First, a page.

George Eliot on Leisure and Our Greatest Source of Restlessness
By Maria Popova
“What will be the good of the conquest of leisure and health, if no one remembers how to use them?” Bertrand Russell asked in his 1926 treatise on human nature and the good life as humanity straddled the gorge between the Industrial Revolution and the Mad Men era of twentieth-century consumerism. A generation later, the obscure German philosopher Josef Pieper made a beautiful case for leisure as the basis of culture — an endangered “condition of the soul” to which we owe just about every great intellectual and creative achievement. That mode of being, once available to shepherds and sheikhs alike, is now under siege from the unrelenting cult of workaholism and productivity that has only grown in ferocity in the decades since Russell and Pieper.
But perhaps the greatest defense of leisure came nearly a century earlier, not in philosophy but in fiction, from a woman who was yet to make her grand entrance into literature by age forty, then received fan mail from Charles Dickens and went on to become one of our civilization’s most beloved writers.
In her 1859 debut novel Adam Bede (public library), Mary Ann Evans, better known as George Eliot (November 22, 1819–December 22, 1880), speaks with remarkable prescience to how the modern relinquishing of leisure in the service of anxious productivity is squeezing the essential livingness out of life:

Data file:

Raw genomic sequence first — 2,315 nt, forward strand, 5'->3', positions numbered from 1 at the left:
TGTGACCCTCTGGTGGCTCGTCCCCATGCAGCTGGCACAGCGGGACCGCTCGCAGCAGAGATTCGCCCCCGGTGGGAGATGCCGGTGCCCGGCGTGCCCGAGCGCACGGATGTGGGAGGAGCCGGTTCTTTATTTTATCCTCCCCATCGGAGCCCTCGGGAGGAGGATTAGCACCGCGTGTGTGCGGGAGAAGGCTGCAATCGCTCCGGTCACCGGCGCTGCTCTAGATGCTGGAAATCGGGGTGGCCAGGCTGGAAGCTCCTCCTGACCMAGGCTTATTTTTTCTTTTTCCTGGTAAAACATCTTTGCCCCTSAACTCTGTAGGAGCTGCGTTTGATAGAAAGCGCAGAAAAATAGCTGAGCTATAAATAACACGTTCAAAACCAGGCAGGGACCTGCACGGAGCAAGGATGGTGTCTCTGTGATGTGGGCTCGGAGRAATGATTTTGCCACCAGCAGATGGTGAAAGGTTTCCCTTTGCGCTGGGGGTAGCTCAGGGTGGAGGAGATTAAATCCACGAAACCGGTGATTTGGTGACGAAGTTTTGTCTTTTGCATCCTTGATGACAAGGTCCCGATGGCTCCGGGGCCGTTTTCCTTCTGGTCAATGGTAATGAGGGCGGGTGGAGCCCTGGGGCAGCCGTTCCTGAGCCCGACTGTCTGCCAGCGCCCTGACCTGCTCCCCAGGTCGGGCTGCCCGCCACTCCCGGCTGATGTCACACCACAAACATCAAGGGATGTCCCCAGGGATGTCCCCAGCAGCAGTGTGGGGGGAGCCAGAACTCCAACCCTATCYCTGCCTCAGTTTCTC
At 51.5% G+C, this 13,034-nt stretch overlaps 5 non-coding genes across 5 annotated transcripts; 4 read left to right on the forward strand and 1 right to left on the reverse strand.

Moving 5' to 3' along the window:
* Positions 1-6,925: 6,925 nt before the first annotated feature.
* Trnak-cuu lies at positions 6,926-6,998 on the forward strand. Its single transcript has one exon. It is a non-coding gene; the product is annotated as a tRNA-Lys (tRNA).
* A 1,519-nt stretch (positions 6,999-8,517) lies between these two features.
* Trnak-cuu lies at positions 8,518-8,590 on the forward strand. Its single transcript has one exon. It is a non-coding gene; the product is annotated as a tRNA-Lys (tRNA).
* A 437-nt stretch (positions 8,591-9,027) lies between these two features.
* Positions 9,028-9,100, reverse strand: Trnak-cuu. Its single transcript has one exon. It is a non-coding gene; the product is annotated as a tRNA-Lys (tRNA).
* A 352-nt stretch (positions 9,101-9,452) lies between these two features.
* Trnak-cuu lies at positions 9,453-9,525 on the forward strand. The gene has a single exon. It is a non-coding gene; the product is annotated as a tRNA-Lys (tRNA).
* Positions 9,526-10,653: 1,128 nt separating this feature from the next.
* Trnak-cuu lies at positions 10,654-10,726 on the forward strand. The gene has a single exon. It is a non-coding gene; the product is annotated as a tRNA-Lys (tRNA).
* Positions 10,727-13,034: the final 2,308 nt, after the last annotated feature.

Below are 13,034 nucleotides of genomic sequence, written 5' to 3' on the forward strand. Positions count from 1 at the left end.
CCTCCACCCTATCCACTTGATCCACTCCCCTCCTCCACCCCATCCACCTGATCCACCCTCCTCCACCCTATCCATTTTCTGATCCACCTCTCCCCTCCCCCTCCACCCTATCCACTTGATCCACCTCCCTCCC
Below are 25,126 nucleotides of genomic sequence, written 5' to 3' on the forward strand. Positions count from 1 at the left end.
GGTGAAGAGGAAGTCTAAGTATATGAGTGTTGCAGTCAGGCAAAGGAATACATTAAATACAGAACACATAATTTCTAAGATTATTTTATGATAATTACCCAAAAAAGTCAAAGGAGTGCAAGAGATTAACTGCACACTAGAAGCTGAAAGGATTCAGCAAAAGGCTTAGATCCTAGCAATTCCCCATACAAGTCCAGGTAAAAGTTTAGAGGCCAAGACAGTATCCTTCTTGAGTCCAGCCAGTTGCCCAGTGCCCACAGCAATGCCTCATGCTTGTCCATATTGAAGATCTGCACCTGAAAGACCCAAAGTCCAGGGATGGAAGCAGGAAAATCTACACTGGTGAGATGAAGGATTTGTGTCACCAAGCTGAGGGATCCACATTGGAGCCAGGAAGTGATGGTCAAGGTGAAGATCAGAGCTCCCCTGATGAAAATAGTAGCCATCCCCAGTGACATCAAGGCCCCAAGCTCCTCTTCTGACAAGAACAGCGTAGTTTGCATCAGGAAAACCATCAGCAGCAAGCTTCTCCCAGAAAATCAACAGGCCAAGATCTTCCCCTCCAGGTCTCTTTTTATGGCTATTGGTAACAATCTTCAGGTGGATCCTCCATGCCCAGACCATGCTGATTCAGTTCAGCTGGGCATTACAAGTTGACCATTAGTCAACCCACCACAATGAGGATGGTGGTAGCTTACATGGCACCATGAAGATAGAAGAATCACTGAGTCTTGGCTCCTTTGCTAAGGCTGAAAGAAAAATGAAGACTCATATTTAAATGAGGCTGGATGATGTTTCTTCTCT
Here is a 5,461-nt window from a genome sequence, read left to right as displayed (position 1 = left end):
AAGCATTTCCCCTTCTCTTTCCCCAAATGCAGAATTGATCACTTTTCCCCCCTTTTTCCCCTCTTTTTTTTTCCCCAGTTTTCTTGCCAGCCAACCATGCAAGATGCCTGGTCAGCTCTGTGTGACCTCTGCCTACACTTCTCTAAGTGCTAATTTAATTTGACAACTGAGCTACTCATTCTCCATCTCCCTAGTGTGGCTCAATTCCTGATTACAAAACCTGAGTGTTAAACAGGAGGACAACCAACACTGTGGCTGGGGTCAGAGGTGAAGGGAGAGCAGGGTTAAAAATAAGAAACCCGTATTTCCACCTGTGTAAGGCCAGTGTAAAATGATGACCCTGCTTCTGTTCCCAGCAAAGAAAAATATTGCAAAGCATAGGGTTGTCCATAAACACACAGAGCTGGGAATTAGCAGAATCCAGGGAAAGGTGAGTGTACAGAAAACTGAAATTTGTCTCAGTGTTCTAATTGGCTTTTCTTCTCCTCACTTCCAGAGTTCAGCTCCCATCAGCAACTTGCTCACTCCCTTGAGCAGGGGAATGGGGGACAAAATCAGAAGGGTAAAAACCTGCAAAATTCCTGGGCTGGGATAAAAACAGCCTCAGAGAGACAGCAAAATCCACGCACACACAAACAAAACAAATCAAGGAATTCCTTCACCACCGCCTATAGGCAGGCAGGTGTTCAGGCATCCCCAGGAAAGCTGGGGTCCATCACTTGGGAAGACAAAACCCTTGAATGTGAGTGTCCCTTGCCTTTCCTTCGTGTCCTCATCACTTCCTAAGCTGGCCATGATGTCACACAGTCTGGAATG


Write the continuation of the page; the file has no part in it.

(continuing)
Surely all other leisure is hurry compared with a sunny walk through the fields from “afternoon church”… Ingenious philosophers tell you, perhaps, that the great work of the steam-engine is to create leisure for mankind. Do not believe them: it only creates a vacuum for eager thought to rush in. Even idleness is eager now — eager for amusement; prone to excursion-trains, art museums, periodical literature, and exciting novels; prone even to scientific theorizing and cursory peeps through microscopes. Old Leisure was quite a different personage. He only read one newspaper, innocent of leaders, and was free from that periodicity of sensations which we call post-time. He was a contemplative, rather stout gentleman, of excellent digestion; of quiet perceptions, undiseased by hypothesis; happy in his inability to know the causes of things, preferring the things themselves. He lived chiefly in the country, among pleasant seats and homesteads, and was fond of sauntering by the fruit-tree wall and scenting the apricots when they were warmed by the morning sunshine, or of sheltering himself under the orchard boughs at noon, when the summer pears were falling. He knew nothing of weekday services, and thought none the worse of the Sunday sermon if it allowed him to sleep from the text to the blessing; liking the afternoon service best, because the prayers were the shortest, and not ashamed to say so; for he had an easy, jolly conscience, broad-backed like himself, and able to carry a great deal of beer or port-wine, not being made squeamish by doubts and qualms and lofty aspirations. Life was not a task to him, but a sinecure…
Complement with Eliot on the life-cycle of happiness, then revisit Theodor Adorno on how “gadgeteering” and the cult of efficiency limit our joy and Adam Phillips on why a capacity for “fertile solitude” is essential for happiness.
Published May 30, 2016